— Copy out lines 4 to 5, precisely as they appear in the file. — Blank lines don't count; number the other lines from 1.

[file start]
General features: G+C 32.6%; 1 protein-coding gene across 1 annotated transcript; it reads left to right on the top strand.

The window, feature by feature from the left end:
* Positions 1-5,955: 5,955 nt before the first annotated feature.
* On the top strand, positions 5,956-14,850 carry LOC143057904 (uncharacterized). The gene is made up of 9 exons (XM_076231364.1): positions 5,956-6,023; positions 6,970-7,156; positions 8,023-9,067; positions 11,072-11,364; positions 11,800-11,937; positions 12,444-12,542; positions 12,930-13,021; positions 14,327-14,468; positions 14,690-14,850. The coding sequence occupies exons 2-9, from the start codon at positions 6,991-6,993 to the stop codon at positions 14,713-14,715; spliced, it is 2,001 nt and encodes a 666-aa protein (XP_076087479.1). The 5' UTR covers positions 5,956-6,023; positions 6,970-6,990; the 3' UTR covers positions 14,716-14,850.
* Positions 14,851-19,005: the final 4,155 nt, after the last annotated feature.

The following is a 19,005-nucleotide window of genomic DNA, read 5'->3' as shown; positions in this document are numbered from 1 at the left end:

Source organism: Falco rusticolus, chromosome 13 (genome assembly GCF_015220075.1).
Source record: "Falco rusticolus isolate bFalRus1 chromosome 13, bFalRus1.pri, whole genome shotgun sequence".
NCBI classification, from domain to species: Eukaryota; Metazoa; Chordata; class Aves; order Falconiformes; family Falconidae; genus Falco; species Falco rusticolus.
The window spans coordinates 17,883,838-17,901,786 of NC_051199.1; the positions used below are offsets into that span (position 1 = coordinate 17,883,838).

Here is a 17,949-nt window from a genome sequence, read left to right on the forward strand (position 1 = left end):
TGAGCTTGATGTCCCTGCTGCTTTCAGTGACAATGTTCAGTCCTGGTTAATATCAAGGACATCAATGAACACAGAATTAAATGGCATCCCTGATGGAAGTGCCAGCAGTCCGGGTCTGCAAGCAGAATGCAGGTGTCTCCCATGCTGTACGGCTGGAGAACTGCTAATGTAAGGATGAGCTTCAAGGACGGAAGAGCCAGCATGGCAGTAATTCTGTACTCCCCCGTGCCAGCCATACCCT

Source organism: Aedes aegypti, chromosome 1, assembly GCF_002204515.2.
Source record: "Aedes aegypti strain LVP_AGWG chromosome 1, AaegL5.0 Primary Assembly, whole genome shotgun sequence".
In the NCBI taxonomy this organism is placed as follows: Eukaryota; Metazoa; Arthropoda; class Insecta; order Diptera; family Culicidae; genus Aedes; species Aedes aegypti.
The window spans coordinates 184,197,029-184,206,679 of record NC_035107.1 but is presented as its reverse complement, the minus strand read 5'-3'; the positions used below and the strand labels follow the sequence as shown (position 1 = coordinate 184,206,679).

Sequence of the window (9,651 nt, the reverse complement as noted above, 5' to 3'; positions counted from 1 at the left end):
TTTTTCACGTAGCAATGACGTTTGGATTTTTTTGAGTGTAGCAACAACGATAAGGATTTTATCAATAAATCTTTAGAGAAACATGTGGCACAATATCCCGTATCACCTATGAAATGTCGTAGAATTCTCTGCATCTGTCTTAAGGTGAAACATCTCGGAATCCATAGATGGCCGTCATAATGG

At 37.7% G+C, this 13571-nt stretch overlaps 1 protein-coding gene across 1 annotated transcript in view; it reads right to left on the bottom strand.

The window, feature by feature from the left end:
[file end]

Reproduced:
* On the top strand, positions 5,956-14,850 carry LOC143057904 (uncharacterized). The gene is made up of 9 exons (XM_076231364.1): positions 5,956-6,023; positions 6,970-7,156; positions 8,023-9,067; positions 11,072-11,364; positions 11,800-11,937; positions 12,444-12,542; positions 12,930-13,021; positions 14,327-14,468; positions 14,690-14,850. The coding sequence occupies exons 2-9, from the start codon at positions 6,991-6,993 to the stop codon at positions 14,713-14,715; spliced, it is 2,001 nt and encodes a 666-aa protein (XP_076087479.1). The 5' UTR covers positions 5,956-6,023; positions 6,970-6,990; the 3' UTR covers positions 14,716-14,850.
* Positions 14,851-19,005: the final 4,155 nt, after the last annotated feature.